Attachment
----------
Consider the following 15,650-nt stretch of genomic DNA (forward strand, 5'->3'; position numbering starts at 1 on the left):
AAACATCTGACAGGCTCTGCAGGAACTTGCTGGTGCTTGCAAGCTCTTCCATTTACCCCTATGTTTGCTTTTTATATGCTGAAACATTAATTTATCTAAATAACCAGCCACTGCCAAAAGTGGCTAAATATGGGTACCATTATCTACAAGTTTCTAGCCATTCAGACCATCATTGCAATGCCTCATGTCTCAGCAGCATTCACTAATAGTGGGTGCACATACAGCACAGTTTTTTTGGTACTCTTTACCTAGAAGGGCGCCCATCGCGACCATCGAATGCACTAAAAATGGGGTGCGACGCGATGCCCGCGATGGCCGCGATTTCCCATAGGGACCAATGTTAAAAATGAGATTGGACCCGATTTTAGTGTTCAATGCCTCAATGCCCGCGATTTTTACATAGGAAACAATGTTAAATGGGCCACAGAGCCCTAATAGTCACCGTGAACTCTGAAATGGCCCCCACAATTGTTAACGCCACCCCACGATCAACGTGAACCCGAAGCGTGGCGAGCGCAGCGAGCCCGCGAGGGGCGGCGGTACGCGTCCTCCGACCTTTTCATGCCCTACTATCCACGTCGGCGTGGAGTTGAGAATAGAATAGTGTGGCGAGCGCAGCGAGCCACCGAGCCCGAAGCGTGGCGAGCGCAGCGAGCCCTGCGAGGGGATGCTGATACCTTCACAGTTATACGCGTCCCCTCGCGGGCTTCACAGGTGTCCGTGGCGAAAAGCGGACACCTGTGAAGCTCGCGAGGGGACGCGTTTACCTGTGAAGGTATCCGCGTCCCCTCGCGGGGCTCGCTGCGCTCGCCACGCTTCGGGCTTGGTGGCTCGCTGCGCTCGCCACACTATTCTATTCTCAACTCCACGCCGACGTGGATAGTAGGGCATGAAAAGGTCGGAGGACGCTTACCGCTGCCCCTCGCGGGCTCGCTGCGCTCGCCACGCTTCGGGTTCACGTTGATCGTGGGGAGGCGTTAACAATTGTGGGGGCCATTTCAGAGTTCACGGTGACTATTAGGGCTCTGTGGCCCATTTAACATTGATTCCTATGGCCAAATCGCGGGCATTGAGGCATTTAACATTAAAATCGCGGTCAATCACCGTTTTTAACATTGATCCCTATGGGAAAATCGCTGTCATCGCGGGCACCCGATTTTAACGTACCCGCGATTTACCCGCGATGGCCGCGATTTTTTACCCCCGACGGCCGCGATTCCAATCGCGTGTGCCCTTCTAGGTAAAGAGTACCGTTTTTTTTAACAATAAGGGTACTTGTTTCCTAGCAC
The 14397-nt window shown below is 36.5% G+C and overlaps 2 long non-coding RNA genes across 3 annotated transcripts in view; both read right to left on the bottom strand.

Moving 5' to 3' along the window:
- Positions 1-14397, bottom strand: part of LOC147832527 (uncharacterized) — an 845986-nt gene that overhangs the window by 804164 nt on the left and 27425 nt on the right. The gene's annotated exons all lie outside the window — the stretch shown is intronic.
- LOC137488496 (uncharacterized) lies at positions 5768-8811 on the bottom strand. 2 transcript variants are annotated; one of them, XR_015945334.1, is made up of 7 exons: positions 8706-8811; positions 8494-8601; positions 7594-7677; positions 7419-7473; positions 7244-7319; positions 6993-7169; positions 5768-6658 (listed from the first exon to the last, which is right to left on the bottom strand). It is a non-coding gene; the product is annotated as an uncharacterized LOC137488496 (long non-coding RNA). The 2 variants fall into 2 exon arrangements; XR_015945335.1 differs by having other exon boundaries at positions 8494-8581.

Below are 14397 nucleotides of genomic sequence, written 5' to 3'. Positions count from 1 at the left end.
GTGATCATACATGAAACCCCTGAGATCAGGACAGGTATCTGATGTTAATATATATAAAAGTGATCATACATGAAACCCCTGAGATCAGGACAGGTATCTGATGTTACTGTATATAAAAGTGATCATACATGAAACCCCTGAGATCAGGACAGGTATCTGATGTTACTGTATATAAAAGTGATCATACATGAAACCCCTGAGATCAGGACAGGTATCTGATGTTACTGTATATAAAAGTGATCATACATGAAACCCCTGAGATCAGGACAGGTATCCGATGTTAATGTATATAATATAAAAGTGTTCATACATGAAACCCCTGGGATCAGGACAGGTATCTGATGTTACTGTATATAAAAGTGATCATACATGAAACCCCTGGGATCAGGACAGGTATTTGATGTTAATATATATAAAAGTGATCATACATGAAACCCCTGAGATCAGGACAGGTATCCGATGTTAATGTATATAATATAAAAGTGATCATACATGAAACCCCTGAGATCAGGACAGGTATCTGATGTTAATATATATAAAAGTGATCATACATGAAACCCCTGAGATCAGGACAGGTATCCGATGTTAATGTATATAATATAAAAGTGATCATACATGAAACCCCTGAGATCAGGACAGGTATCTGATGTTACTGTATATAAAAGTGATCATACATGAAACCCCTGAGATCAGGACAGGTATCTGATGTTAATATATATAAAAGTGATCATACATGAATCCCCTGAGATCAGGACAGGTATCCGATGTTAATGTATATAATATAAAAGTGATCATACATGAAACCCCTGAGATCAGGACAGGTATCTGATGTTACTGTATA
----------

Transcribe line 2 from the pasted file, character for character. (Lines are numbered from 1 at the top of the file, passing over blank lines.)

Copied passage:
AAACATCTGACAGGCTCTGCAGGAACTTGCTGGTGCTTGCAAGCTCTTCCATTTACCCCTATGTTTGCTTTTTATATGCTGAAACATTAATTTATCTAAATAACCAGCCACTGCCAAAAGTGGCTAAATATGGGTACCATTATCTACAAGTTTCTAGCCATTCAGACCATCATTGCAATGCCTCATGTCTCAGCAGCATTCACTAATAGTGGGTGCACATACAGCACAGTTTTTTTGGTACTCTTTACCTAGAAGGGCGCCCATCGCGACCATCGAATGCACTAAAAATGGGGTGCGACGCGATGCCCGCGATGGCCGCGATTTCCCATAGGGACCAATGTTAAAAATGAGATTGGACCCGATTTTAGTGTTCAATGCCTCAATGCCCGCGATTTTTACATAGGAAACAATGTTAAATGGGCCACAGAGCCCTAATAGTCACCGTGAACTCTGAAATGGCCCCCACAATTGTTAACGCCACCCCACGATCAACGTGAACCCGAAGCGTGGCGAGCGCAGCGAGCCCGCGAGGGGCGGCGGTACGCGTCCTCCGACCTTTTCATGCCCTACTATCCACGTCGGCGTGGAGTTGAGAATAGAATAGTGTGGCGAGCGCAGCGAGCCACCGAGCCCGAAGCGTGGCGAGCGCAGCGAGCCCTGCGAGGGGATGCTGATACCTTCACAGTTATACGCGTCCCCTCGCGGGCTTCACAGGTGTCCGTGGCGAAAAGCGGACACCTGTGAAGCTCGCGAGGGGACGCGTTTACCTGTGAAGGTATCCGCGTCCCCTCGCGGGGCTCGCTGCGCTCGCCACGCTTCGGGCTTGGTGGCTCGCTGCGCTCGCCACACTATTCTATTCTCAACTCCACGCCGACGTGGATAGTAGGGCATGAAAAGGTCGGAGGACGCTTACCGCTGCCCCTCGCGGGCTCGCTGCGCTCGCCACGCTTCGGGTTCACGTTGATCGTGGGGAGGCGTTAACAATTGTGGGGGCCATTTCAGAGTTCACGGTGACTATTAGGGCTCTGTGGCCCATTTAACATTGATTCCTATGGCCAAATCGCGGGCATTGAGGCATTTAACATTAAAATCGCGGTCAATCACCGTTTTTAACATTGATCCCTATGGGAAAATCGCTGTCATCGCGGGCACCCGATTTTAACGTACCCGCGATTTACCCGCGATGGCCGCGATTTTTTACCCCCGACGGCCGCGATTCCAATCGCGTGTGCCCTTCTAGGTAAAGAGTACCGTTTTTTTTAACAATAAGGGTACTTGTTTCCTAGCAC